With American musical theatre evolving, five masters of the genre stopped in at Bay Street Theatre, Sag Harbor, to discuss what changes might be in store. Peter Stone, Cy Coleman, Sheldon Harnick, Betty Comden, and Adolph Green noted that a good book is still the beginning of a musical, fine melodies and witty lyrics are necessary, and out-of-town tryouts are much better than previews to tune-up and/or rewrite a show. Stone stated that a musical must run at least two years today to recoup production costs, so long-running shows stay in the bigger Broadway theatres. "New musicals will be written for smaller theatres," he predicts.
Two of the most enjoyable productions this summer: Bay Street Theatre's revival of Moss Hart and George S. Kaufman's 1936 Pulitzer Prize-winning comedy You Can't Take It With You, and the Hampton Shakespeare Festival's Much Ado About Nothing, set in the 1940s, with big band music and dance added.
There have been several play readings. Joe Pintauro's Karma Boomerang, about a successful playwright who may have "stolen" a friend's play, wife, and life, is in development. And Paddy Chayefsky's last play, The Latent Heterosexual, an absurdist comedy, had a reading at Bay Street featuring F. Murray Abraham, Alec Baldwin, and Bob Balaban. Abraham stole the show.
The Hamptons International Film Festival, Oct. 11-15 in East Hampton and Westhampton Beach, will be emphasizing independent features from first- or second-time filmmakers, and world cinema from areas of conflict such as the Middle East.
The ancient Chinese, when they wanted to curse their enemies, would say, "May you live in interesting times." In that respect, Boston's Publick Theatre has had an unusually interesting summer. The financially troubled outdoor theatre on the bank of the Charles River opened its season with a well-received production of Macbeth (June 29-July 23), directed by one of the area's best actors, Diego Arciniegas (remember that name). The second and final show of the season was Gypsy (Aug. 3–Sept. 3), in a production directed by Spiro Veloudos. It was between those two productions that much of the "interesting" stuff happened.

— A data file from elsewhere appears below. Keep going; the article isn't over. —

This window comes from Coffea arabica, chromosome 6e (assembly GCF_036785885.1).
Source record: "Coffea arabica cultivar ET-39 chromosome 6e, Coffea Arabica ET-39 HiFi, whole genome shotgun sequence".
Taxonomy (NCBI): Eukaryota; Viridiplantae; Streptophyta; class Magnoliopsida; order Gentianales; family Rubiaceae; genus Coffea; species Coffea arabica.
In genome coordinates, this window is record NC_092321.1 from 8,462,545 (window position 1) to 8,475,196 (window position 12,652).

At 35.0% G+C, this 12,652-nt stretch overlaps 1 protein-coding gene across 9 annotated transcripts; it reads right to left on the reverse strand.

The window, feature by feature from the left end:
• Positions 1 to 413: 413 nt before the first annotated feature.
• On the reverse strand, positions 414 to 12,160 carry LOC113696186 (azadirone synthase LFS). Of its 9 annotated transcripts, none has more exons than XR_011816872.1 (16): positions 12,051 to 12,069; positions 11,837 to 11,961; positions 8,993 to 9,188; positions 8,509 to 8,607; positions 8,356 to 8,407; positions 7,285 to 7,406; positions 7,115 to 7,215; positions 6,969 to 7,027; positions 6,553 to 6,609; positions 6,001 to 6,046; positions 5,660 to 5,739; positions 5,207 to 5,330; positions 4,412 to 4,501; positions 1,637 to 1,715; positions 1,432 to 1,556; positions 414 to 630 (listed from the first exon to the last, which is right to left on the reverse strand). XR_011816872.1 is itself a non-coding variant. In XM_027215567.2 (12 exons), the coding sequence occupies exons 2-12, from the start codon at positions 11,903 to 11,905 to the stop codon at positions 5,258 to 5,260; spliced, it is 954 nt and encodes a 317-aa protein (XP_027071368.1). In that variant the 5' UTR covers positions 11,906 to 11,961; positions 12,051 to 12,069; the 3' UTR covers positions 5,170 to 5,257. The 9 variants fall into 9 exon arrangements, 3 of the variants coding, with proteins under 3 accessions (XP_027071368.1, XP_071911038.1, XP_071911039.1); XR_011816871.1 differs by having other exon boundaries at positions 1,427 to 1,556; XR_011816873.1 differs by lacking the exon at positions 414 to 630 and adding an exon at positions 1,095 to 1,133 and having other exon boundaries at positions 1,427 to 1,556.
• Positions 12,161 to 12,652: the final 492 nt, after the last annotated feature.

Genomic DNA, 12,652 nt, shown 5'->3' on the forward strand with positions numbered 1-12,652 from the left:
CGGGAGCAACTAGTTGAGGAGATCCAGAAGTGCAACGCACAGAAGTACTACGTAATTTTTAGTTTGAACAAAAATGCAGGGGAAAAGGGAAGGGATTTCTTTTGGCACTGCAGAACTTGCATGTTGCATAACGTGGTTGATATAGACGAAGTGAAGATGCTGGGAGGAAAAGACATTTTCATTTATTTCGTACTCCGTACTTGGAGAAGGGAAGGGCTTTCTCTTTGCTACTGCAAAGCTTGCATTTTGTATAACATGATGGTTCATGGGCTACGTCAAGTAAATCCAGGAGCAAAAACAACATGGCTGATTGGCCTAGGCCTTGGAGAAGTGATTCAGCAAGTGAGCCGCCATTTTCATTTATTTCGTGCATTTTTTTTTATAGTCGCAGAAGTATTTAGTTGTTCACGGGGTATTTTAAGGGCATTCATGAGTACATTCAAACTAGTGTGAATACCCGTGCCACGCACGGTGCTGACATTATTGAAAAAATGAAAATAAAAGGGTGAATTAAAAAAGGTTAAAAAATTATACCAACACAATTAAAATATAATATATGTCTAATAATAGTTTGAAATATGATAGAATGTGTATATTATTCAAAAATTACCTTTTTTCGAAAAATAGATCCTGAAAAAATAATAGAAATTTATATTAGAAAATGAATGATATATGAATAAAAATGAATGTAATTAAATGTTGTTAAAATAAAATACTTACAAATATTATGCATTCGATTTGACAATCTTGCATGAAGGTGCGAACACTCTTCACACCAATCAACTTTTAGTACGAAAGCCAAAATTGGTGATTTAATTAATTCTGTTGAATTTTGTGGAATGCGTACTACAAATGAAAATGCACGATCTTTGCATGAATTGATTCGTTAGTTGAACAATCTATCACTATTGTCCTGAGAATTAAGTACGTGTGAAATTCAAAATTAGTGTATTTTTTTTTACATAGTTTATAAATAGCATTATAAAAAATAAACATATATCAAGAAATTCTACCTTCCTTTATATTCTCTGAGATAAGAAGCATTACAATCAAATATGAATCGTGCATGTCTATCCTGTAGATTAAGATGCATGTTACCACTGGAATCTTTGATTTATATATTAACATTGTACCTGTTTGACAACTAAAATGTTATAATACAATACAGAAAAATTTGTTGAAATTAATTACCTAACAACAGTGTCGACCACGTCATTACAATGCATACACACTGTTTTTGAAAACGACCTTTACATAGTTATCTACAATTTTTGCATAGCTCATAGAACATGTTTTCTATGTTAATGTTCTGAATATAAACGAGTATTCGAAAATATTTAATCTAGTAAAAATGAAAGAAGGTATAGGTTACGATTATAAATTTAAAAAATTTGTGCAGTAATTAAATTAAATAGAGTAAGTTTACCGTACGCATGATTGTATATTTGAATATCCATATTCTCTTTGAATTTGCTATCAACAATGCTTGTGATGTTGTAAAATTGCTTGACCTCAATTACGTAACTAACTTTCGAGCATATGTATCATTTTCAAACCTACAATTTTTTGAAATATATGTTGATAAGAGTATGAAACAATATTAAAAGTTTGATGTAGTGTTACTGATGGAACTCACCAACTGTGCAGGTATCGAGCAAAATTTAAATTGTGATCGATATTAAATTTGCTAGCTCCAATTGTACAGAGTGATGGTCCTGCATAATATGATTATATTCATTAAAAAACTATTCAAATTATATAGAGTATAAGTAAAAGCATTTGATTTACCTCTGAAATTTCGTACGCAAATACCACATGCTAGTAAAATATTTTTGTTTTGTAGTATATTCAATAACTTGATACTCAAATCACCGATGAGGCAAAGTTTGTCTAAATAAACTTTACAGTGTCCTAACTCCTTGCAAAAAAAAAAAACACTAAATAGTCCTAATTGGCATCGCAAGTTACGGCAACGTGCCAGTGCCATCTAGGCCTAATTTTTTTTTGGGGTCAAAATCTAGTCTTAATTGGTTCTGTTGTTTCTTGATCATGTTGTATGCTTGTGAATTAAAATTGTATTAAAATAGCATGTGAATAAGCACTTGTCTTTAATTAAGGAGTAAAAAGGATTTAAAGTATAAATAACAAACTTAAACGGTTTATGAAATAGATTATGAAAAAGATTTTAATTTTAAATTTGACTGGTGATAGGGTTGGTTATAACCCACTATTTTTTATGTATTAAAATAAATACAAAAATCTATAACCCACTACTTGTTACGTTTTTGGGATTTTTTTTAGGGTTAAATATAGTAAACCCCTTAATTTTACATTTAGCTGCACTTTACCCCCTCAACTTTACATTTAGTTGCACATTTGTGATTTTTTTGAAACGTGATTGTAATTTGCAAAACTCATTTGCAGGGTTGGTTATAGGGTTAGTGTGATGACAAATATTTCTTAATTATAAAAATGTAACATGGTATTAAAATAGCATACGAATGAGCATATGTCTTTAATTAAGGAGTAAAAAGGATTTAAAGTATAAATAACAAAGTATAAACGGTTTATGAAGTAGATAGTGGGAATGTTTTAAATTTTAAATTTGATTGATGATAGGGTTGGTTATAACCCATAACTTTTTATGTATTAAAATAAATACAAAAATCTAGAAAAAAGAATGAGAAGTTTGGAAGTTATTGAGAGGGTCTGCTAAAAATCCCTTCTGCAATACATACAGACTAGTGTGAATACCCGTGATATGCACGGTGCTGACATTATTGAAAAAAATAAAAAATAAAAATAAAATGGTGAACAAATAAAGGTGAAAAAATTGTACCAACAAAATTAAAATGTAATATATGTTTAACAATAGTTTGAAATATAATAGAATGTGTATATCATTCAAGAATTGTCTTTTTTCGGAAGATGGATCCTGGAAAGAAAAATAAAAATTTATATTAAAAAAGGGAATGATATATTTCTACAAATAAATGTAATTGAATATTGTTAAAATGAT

An exceptionally cool and damp New England summer led to canceled performances and smaller audiences. Vandals struck the theatre while Gypsy was in rehearsal, destroying sets and costumes and damaging much of the stage. Three days into the run of Gypsy, leading lady Maryann Zschau tore a hamstring muscle while executing a split in "Rose's Turn" and was out of the show for a week.
In the midst of all this mishigas, Spiro Veloudos announced that this, his 20th season as artistic director of the company, would be his last. He will remain as producing artistic director of The Lyric Stage Company of Boston. Meanwhile, as of Oct. 1, the Publick Theatre will be under the artistic leadership of Diego Arciniegas (I told you to remember that name).
Last summer, the fledgling Second Stage Theatre Company offered a fine production of Neil Simon's Proposals. This summer, unfortunately, not even a willing cast could save An American Comedy, Richard Nelson's early, dismal attempt at farce. Directed by Jim Murphy, the play ran in Newton Highlands (July 19–Aug. 5) and Newburyport (Aug. 10-20).
It wasn't precisely theatre, but American Classics offered Stars & Stripes, an enjoyable evening of politically slanted American show tunes and popular songs (July 26, at the Longy School of Music in Cambridge). The performers included cabaret favorites Ben Sears and Brad Conner, soprano Mary Ann Lanier, mezzo Roberta Gilbert, and pianist Margaret Ulmer. In November, American Classics will revive Irving Berlin's 1914 Broadway musical, Watch Your Step.